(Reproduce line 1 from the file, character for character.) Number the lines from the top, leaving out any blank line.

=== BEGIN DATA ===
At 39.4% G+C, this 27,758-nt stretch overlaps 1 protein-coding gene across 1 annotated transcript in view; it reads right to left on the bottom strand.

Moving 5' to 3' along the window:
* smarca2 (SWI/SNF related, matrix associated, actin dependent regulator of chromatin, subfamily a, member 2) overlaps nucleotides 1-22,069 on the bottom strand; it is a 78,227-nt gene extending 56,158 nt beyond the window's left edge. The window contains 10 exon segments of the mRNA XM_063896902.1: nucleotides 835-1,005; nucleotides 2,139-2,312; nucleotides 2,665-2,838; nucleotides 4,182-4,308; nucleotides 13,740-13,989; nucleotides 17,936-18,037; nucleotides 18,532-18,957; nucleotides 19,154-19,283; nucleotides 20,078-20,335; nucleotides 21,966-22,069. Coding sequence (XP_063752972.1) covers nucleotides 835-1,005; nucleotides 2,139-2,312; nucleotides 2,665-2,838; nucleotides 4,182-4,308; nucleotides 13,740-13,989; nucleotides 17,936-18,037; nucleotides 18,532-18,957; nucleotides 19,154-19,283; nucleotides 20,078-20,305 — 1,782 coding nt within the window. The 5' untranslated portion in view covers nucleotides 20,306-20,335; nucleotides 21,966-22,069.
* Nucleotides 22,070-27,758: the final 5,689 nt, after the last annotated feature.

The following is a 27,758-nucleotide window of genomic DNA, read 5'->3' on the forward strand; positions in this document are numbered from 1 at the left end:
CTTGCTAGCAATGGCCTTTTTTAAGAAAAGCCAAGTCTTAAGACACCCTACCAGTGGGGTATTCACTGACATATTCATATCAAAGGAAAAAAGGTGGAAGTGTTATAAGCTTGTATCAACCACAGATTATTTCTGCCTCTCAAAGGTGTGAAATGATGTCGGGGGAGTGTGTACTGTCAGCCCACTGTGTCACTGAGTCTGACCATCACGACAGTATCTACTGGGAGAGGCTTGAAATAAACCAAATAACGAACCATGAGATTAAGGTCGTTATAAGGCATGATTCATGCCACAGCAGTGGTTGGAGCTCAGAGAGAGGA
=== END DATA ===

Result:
At 39.4% G+C, this 27,758-nt stretch overlaps 1 protein-coding gene across 1 annotated transcript in view; it reads right to left on the bottom strand.